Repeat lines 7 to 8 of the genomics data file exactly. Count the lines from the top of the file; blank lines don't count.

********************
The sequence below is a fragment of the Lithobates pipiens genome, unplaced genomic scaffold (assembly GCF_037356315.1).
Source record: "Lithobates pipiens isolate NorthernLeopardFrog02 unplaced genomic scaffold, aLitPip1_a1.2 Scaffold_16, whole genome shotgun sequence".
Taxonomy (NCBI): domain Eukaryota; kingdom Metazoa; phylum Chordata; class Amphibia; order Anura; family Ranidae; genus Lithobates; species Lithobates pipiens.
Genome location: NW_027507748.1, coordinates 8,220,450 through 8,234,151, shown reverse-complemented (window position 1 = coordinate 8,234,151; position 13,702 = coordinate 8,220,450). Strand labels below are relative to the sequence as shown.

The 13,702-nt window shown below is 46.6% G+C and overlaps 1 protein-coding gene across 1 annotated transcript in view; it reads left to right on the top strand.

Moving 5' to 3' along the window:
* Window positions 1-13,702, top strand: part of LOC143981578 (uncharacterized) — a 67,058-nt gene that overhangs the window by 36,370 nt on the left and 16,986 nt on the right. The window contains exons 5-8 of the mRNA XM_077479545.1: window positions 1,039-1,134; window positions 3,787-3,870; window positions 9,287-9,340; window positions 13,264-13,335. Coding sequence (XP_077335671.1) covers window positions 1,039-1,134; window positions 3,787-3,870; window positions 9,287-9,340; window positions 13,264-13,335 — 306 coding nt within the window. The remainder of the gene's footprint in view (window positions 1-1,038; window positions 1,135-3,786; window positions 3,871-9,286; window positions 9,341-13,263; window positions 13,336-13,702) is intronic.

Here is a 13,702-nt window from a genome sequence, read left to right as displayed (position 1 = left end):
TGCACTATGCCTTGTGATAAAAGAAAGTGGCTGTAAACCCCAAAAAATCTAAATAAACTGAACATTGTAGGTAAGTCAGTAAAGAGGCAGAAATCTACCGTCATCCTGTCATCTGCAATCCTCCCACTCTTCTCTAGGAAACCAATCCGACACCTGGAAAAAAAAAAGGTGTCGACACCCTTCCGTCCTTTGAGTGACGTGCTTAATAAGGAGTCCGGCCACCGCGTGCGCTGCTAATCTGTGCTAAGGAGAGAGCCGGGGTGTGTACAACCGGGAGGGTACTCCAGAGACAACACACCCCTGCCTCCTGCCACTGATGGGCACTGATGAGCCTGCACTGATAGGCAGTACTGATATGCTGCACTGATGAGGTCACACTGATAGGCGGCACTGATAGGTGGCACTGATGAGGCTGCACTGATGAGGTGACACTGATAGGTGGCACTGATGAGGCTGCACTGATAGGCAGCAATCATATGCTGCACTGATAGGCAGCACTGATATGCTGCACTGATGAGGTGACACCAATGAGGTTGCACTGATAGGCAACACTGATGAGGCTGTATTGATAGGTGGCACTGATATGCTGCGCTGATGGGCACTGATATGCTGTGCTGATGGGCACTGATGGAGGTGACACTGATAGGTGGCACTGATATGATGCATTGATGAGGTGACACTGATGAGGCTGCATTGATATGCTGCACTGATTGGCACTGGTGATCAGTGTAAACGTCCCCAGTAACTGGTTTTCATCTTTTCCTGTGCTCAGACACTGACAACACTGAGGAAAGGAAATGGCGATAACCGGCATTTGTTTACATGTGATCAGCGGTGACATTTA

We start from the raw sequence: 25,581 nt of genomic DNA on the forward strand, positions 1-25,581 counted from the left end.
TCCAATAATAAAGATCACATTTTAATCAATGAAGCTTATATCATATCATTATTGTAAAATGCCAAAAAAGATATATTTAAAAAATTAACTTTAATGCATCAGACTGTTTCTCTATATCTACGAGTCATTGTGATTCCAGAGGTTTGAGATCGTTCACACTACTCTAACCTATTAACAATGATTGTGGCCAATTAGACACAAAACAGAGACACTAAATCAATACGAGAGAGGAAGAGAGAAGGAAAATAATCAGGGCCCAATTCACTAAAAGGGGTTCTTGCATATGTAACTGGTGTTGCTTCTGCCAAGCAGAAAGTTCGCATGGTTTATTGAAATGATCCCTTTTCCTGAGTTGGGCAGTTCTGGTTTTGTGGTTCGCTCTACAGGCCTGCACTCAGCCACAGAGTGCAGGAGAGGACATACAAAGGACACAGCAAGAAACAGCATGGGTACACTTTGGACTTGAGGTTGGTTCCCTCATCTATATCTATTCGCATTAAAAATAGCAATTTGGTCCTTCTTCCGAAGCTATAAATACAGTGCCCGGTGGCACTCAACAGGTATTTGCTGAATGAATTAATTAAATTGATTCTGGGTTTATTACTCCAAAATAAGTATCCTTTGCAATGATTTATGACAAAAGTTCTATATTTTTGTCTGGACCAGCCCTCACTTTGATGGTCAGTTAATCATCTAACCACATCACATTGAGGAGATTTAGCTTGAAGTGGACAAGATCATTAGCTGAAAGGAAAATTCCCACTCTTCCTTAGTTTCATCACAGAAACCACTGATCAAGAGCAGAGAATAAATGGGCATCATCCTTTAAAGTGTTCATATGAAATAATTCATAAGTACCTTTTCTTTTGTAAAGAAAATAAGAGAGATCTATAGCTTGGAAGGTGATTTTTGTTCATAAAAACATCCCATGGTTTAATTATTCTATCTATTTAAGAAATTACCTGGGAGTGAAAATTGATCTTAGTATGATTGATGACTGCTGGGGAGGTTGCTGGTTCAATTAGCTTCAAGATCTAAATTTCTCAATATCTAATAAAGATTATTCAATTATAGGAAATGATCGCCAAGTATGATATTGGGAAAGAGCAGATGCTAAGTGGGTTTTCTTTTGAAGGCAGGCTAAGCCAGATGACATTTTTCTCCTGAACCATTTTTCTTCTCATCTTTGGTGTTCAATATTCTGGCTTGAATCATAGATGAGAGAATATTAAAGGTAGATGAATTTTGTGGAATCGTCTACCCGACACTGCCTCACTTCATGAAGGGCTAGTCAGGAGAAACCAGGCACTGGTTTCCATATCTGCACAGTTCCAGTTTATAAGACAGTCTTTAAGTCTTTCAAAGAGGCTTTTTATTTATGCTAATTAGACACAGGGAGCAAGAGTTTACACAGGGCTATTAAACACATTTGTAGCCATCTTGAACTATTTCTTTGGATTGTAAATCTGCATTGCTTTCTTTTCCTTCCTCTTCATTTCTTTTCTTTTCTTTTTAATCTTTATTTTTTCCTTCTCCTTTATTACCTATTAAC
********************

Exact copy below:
* Window positions 1-13,702, top strand: part of LOC143981578 (uncharacterized) — a 67,058-nt gene that overhangs the window by 36,370 nt on the left and 16,986 nt on the right. The window contains exons 5-8 of the mRNA XM_077479545.1: window positions 1,039-1,134; window positions 3,787-3,870; window positions 9,287-9,340; window positions 13,264-13,335. Coding sequence (XP_077335671.1) covers window positions 1,039-1,134; window positions 3,787-3,870; window positions 9,287-9,340; window positions 13,264-13,335 — 306 coding nt within the window. The remainder of the gene's footprint in view (window positions 1-1,038; window positions 1,135-3,786; window positions 3,871-9,286; window positions 9,341-13,263; window positions 13,336-13,702) is intronic.

Here is a 13,702-nt window from a genome sequence, read left to right as displayed (position 1 = left end):